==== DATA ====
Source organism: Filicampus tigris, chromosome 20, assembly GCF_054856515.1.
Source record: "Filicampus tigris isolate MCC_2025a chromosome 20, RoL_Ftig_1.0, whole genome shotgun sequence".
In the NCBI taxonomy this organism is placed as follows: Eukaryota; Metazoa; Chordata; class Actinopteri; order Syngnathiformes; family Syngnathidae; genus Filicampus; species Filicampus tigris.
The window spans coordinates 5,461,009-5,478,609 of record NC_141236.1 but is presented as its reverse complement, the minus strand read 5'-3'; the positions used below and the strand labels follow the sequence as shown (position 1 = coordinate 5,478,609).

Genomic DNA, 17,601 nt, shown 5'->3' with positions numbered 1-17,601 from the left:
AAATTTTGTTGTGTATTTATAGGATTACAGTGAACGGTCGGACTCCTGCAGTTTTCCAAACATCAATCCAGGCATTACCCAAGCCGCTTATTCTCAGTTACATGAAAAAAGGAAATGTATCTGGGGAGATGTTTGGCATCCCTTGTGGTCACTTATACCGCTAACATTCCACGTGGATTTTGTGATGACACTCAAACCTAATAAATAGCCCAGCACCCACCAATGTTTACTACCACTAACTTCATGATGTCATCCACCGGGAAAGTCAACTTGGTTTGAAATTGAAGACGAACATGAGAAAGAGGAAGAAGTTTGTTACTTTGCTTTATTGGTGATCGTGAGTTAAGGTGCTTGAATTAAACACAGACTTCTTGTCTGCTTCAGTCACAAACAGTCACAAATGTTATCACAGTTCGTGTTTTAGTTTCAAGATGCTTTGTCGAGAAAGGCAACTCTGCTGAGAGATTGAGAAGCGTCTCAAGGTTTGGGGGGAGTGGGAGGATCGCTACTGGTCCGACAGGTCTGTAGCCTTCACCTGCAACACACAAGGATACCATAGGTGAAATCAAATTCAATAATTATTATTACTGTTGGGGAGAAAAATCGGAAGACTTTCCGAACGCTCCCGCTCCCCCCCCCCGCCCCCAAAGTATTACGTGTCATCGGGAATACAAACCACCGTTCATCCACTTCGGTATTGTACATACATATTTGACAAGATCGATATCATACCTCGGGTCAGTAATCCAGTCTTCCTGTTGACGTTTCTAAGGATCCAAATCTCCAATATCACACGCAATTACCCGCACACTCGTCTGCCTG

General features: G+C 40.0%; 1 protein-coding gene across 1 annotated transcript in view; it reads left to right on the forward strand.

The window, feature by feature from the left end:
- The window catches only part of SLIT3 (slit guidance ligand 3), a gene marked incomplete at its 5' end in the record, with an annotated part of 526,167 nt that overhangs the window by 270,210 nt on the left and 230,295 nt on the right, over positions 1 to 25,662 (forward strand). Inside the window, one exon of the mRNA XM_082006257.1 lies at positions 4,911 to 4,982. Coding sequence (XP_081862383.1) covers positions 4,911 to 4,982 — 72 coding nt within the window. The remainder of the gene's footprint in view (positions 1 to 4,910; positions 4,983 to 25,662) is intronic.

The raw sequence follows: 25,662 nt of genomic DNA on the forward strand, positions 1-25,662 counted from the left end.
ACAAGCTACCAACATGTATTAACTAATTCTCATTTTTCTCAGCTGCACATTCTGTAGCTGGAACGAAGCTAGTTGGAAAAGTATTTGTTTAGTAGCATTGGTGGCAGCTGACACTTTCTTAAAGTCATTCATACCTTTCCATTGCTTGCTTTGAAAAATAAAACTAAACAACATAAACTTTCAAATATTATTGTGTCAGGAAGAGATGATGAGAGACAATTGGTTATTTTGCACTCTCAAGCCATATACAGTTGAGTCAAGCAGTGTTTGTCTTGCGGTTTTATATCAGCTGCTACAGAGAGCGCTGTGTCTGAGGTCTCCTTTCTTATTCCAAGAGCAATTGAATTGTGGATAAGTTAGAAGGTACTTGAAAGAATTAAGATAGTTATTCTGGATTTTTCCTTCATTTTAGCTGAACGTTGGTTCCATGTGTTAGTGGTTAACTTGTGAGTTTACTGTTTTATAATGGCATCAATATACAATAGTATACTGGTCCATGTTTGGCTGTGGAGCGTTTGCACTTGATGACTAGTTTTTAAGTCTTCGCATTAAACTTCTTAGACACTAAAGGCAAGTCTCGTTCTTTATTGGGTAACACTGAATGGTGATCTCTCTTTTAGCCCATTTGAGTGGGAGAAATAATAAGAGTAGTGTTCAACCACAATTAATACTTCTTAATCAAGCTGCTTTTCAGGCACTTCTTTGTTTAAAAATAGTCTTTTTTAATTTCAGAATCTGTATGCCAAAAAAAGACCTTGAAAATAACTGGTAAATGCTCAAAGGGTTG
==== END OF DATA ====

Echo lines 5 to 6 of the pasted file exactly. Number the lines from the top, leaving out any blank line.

Genomic DNA, 17,601 nt, shown 5'->3' with positions numbered 1-17,601 from the left:
AAATTTTGTTGTGTATTTATAGGATTACAGTGAACGGTCGGACTCCTGCAGTTTTCCAAACATCAATCCAGGCATTACCCAAGCCGCTTATTCTCAGTTACATGAAAAAAGGAAATGTATCTGGGGAGATGTTTGGCATCCCTTGTGGTCACTTATACCGCTAACATTCCACGTGGATTTTGTGATGACACTCAAACCTAATAAATAGCCCAGCACCCACCAATGTTTACTACCACTAACTTCATGATGTCATCCACCGGGAAAGTCAACTTGGTTTGAAATTGAAGACGAACATGAGAAAGAGGAAGAAGTTTGTTACTTTGCTTTATTGGTGATCGTGAGTTAAGGTGCTTGAATTAAACACAGACTTCTTGTCTGCTTCAGTCACAAACAGTCACAAATGTTATCACAGTTCGTGTTTTAGTTTCAAGATGCTTTGTCGAGAAAGGCAACTCTGCTGAGAGATTGAGAAGCGTCTCAAGGTTTGGGGGGAGTGGGAGGATCGCTACTGGTCCGACAGGTCTGTAGCCTTCACCTGCAACACACAAGGATACCATAGGTGAAATCAAATTCAATAATTATTATTACTGTTGGGGAGAAAAATCGGAAGACTTTCCGAACGCTCCCGCTCCCCCCCCCCGCCCCCAAAGTATTACGTGTCATCGGGAATACAAACCACCGTTCATCCACTTCGGTATTGTACATACATATTTGACAAGATCGATATCATACCTCGGGTCAGTAATCCAGTCTTCCTGTTGACGTTTCTAAGGATCCAAATCTCCAATATCACACGCAATTACCCGCACACTCGTCTGCCTG